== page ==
“So, I did.”
Over the last decade, U.S. and Marine Corps officials have made historic strides in creating a more integrated military service. Between 2013 and 2016, the military removed the ban on women serving in combat Military Occupational Specialties in a phased approach allowing women into all combat related job fields.
“As more women join the infantry, it’s becoming more normalized,” said Murphy. “Especially with some units, they aren’t exposed to it yet; it’s still very new and different. There’s a cultural norm and its actively changing. They say we’re breaking barriers, but at the end of the day we’re just trying to do what everyone else is doing. I am just trying to do my job.”
And that’s exactly what Murphy does. As mortarmen with the FDC, they are directly responsible for plotting new data points which is then communicated to the gun line. It is a high tempo, fast paced job that holds a great deal of dependence for where the mortars are fired. She explains that without the FDC it is like shooting blind or having a rifle with no ammunition; each task cannot be accurately completed without the other.
With the Marine Corps’ initiative to integrate men and women into every MOS, Marines like Murphy will continue the road of exploration in an environment comprised of 99 percent males.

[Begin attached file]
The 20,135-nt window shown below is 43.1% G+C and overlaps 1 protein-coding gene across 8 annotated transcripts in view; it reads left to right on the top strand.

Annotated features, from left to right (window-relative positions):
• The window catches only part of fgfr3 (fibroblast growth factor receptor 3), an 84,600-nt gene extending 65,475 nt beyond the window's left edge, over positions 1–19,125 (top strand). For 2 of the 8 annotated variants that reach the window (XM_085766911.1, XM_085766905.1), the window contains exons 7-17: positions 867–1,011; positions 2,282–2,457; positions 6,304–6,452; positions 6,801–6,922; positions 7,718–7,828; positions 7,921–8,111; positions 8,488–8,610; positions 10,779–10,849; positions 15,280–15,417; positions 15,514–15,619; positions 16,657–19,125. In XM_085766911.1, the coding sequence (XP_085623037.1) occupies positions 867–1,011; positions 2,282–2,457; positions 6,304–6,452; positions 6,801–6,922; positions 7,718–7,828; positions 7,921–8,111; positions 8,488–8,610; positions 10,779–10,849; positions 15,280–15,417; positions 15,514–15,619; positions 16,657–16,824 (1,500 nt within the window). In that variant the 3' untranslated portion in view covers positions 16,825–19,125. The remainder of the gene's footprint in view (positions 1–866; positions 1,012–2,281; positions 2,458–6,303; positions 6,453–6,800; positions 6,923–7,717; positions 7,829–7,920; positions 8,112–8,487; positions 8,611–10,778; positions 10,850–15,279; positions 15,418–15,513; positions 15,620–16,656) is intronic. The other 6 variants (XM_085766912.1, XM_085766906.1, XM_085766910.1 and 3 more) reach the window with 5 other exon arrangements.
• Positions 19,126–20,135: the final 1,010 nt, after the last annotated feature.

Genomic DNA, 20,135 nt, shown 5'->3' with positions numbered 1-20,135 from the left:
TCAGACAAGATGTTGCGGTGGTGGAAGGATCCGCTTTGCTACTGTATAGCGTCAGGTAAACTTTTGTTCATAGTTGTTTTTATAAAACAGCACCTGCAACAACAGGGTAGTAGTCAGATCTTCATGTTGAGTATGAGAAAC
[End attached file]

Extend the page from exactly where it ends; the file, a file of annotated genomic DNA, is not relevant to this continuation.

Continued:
“Acceptance goes both ways,” she said. “There’s some aspects of this changing culture that others have to adjust to, but we have to meet them halfway and do the same; the effort is 50/50. We’re just trying to coexist with one another, and if we continue to try then we can learn and do just that.”
Murphy explains that since being a little girl she’s always strived to achieve what was challenging and tough. It was not about proving anything to others, it was for herself. She continued that when she joined, she just wanted to be a Marine and live out the very foundation of challenge the Marine Corps holds itself to.
“It’s self-rewarding,” said Murphy. “At the end of the day I know I did it, and I am glad that I did this. I wouldn’t change my decision, and I would do it again. I would make the same decision as I did the day I decided to join the infantry. I wouldn’t be who I am today without it.”
No matter what, the hardest part will be the emotional and mental hardening a person goes through. The key is to find the thing that gets them through it. Hers was doing what she’s always done and that’s choosing the tough road less traveled and proving anyone can do it against the odds.
“I’ll always empower women to do it- if you want to do it, do it,” said Murphy. “I won’t say you should or shouldn’t. From my experience though, you need to be physically, mentally and more than anything, emotionally strong especially at the beginning. The infantry is just different.”
Murphy is currently attached to Battalion Landing Team 3/5, with the 31st Marine Expeditionary Unit, that operates aboard ships of the America Expeditionary Strike Group in the 7th fleet area of operations to enhance interoperability with allies and partners and serve as a ready response force to defend peace and stability in the Indo-Pacific region.